Date of Award

January 2020

Degree Type

Open Access Thesis

Document Type

Master Thesis

Degree Name

Master of Science (MS)

First Advisor

Leslie J. Hardman

Department Affiliation

Occupational Science and Occupational Therapy

Second Advisor

Camille Skubik-Peplaski

Department Affiliation

Occupational Science and Occupational Therapy

Third Advisor

Cassandra Ginn

Department Affiliation

Occupational Science and Occupational Therapy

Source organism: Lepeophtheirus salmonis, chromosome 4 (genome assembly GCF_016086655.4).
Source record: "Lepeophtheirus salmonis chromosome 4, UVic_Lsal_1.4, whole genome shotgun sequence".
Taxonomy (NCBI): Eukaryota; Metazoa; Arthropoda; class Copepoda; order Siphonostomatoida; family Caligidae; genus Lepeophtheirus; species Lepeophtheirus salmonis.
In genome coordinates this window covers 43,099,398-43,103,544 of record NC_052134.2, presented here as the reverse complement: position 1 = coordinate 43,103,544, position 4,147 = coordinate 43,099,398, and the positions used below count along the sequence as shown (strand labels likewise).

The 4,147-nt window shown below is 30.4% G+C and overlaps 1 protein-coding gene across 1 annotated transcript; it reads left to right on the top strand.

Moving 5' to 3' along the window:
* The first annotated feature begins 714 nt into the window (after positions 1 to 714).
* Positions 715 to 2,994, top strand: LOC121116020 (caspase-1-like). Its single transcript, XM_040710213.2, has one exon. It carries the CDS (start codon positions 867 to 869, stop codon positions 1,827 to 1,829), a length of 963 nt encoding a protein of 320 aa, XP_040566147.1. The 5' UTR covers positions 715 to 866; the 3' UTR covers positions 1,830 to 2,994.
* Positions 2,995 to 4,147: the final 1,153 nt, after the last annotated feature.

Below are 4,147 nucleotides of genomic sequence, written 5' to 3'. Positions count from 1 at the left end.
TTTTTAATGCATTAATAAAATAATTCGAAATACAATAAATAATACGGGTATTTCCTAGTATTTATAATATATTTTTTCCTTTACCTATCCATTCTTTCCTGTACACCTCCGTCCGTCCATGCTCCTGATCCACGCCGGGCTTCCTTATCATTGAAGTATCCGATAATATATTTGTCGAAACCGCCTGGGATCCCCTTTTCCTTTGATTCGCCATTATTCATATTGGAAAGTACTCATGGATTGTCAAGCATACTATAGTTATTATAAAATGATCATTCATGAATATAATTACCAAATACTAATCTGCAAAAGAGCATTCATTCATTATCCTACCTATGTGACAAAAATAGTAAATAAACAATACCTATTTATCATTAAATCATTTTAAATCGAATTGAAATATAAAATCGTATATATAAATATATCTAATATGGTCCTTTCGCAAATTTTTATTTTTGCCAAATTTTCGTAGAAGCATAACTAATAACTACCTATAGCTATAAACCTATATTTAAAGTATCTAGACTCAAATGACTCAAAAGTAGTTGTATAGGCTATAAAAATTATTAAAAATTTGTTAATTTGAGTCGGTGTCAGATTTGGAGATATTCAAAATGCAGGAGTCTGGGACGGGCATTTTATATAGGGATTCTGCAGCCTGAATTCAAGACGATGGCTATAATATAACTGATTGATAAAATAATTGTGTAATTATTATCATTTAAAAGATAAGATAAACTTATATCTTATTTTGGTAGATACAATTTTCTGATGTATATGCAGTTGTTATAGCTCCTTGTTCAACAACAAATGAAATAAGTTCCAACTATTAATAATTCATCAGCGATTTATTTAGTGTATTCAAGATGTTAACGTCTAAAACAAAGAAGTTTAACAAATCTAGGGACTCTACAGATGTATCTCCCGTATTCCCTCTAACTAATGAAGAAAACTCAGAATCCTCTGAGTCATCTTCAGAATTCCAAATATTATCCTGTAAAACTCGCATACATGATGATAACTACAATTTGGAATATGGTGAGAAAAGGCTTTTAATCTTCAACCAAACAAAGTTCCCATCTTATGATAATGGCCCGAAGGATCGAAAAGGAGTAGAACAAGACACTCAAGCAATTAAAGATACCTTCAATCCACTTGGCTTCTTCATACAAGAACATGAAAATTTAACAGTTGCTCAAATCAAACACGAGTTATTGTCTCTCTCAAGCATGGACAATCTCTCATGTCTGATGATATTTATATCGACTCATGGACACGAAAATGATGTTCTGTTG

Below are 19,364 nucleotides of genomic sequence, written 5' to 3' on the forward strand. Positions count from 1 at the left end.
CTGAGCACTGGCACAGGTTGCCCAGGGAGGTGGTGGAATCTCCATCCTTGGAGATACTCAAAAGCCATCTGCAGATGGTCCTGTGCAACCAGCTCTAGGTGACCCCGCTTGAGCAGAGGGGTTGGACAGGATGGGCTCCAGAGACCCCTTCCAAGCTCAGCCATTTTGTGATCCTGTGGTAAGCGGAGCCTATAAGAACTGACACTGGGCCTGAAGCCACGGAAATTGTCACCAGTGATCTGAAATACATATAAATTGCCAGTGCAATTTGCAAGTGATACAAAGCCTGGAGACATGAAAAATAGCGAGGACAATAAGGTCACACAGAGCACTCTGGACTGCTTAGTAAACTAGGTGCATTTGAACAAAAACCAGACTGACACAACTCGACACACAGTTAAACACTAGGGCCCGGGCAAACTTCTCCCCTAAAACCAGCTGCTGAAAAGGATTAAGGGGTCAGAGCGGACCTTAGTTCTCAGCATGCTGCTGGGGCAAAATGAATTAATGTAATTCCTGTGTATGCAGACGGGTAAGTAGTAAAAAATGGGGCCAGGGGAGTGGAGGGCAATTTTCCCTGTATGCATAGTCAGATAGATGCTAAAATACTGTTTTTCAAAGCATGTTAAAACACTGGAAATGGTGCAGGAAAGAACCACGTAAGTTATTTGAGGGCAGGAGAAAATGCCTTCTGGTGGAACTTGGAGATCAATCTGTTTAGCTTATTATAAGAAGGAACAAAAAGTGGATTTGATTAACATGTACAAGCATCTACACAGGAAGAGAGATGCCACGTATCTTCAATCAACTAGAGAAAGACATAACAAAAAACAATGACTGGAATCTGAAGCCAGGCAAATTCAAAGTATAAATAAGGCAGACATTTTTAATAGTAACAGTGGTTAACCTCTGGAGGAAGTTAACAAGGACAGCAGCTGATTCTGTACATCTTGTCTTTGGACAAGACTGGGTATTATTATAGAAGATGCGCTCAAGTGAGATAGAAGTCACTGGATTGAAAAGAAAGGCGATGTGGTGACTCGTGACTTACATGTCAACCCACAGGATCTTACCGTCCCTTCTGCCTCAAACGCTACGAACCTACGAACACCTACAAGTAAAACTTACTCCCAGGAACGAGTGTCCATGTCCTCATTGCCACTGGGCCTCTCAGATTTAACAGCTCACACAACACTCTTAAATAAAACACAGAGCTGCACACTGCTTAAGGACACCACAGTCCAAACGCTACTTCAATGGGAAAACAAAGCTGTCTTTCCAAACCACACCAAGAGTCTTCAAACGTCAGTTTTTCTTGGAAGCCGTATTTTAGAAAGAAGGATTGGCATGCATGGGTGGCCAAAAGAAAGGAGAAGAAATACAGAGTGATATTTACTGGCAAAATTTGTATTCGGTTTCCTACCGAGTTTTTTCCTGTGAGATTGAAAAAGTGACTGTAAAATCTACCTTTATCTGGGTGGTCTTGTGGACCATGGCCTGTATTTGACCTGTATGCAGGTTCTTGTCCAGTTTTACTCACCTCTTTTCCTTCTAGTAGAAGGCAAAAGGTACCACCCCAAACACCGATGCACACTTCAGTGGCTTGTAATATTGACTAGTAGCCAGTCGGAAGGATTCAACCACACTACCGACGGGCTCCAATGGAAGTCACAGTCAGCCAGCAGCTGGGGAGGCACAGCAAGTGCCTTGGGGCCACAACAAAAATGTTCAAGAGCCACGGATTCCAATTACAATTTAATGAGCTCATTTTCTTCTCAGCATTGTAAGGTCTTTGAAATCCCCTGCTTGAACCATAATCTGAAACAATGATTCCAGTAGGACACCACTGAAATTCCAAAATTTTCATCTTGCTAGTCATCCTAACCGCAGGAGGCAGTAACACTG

Chronic conditions are ongoing, have a pattern of recurrence or deterioration, and produce consequences impacting an individual’s quality of life. An estimated 164 million Americans are expected to be affected by chronic conditions by the year 2025 (Partnership to Fight Chronic Disease, 2016). College students with chronic conditions face unique challenges making it difficult to succeed in traditional degree programs due to unpredictable shifts in wellness. The purpose of this qualitative research was to discover the lived experience of college students with chronic conditions. Eight adult, full-time, traditional university students with chronic conditions were recruited and participated in a one-time, face-to-face interview. Interviews were transcribed verbatim and reviewed for common themes. A line-by-line coding technique for thematic analysis was used in which recurring meaningful similarities were identified. Four overall themes emerged: imposing symptoms, fluctuating routines, balancing identities, and furthering acceptance. This research reveals implications for occupational therapists to promote success within postsecondary educational settings through intervention services such as providing energy and fatigue management education, promoting occupational balance, and skill building interventions to address time management and resilience.